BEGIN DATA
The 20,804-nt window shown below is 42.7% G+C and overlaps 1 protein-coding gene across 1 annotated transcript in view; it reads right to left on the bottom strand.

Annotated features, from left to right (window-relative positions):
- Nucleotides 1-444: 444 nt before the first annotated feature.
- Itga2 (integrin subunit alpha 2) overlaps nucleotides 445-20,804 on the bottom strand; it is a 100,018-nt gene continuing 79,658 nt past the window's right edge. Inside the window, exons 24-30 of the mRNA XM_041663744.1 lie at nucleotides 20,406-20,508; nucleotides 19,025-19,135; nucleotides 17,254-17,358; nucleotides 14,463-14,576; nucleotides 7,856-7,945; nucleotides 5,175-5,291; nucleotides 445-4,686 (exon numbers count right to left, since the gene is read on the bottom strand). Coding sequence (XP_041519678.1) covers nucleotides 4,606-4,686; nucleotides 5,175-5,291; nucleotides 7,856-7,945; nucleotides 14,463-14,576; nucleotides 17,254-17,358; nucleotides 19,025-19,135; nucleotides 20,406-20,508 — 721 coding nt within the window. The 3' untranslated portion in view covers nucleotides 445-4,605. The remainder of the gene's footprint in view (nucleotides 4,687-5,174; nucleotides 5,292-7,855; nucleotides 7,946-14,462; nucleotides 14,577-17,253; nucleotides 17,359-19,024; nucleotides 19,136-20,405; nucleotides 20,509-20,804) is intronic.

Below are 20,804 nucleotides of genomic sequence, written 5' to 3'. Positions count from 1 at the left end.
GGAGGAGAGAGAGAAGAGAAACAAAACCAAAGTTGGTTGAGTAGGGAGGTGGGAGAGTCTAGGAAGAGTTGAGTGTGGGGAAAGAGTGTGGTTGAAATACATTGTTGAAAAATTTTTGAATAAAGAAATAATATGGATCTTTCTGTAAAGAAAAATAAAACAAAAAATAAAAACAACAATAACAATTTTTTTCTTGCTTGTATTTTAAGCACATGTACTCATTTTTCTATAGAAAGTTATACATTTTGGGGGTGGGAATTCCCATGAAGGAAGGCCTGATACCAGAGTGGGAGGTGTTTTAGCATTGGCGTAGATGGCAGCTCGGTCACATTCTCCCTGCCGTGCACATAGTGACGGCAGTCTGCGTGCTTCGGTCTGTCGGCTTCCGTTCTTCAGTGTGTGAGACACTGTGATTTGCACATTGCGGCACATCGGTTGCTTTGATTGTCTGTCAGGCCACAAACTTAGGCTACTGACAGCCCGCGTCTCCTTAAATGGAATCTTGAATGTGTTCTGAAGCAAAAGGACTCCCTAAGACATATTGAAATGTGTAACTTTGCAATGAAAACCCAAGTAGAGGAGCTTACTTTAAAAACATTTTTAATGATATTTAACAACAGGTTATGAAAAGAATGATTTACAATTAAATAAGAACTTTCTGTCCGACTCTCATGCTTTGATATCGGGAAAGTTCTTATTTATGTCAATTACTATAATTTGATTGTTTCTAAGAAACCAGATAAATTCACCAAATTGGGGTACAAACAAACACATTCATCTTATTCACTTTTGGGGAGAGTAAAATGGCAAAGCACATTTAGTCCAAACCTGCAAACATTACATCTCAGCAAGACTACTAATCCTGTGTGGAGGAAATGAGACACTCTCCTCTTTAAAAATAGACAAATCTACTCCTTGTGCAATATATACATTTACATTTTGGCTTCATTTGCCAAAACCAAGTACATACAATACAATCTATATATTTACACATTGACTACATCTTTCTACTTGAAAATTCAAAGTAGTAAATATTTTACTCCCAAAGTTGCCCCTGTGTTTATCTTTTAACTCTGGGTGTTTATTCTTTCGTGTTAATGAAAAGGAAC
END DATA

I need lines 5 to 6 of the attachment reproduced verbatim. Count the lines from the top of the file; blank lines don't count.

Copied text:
Below are 20,804 nucleotides of genomic sequence, written 5' to 3'. Positions count from 1 at the left end.
GGAGGAGAGAGAGAAGAGAAACAAAACCAAAGTTGGTTGAGTAGGGAGGTGGGAGAGTCTAGGAAGAGTTGAGTGTGGGGAAAGAGTGTGGTTGAAATACATTGTTGAAAAATTTTTGAATAAAGAAATAATATGGATCTTTCTGTAAAGAAAAATAAAACAAAAAATAAAAACAACAATAACAATTTTTTTCTTGCTTGTATTTTAAGCACATGTACTCATTTTTCTATAGAAAGTTATACATTTTGGGGGTGGGAATTCCCATGAAGGAAGGCCTGATACCAGAGTGGGAGGTGTTTTAGCATTGGCGTAGATGGCAGCTCGGTCACATTCTCCCTGCCGTGCACATAGTGACGGCAGTCTGCGTGCTTCGGTCTGTCGGCTTCCGTTCTTCAGTGTGTGAGACACTGTGATTTGCACATTGCGGCACATCGGTTGCTTTGATTGTCTGTCAGGCCACAAACTTAGGCTACTGACAGCCCGCGTCTCCTTAAATGGAATCTTGAATGTGTTCTGAAGCAAAAGGACTCCCTAAGACATATTGAAATGTGTAACTTTGCAATGAAAACCCAAGTAGAGGAGCTTACTTTAAAAACATTTTTAATGATATTTAACAACAGGTTATGAAAAGAATGATTTACAATTAAATAAGAACTTTCTGTCCGACTCTCATGCTTTGATATCGGGAAAGTTCTTATTTATGTCAATTACTATAATTTGATTGTTTCTAAGAAACCAGATAAATTCACCAAATTGGGGTACAAACAAACACATTCATCTTATTCACTTTTGGGGAGAGTAAAATGGCAAAGCACATTTAGTCCAAACCTGCAAACATTACATCTCAGCAAGACTACTAATCCTGTGTGGAGGAAATGAGACACTCTCCTCTTTAAAAATAGACAAATCTACTCCTTGTGCAATATATACATTTACATTTTGGCTTCATTTGCCAAAACCAAGTACATACAATACAATCTATATATTTACACATTGACTACATCTTTCTACTTGAAAATTCAAAGTAGTAAATATTTTACTCCCAAAGTTGCCCCTGTGTTTATCTTTTAACTCTGGGTGTTTATTCTTTCGTGTTAATGAAAAGGAAC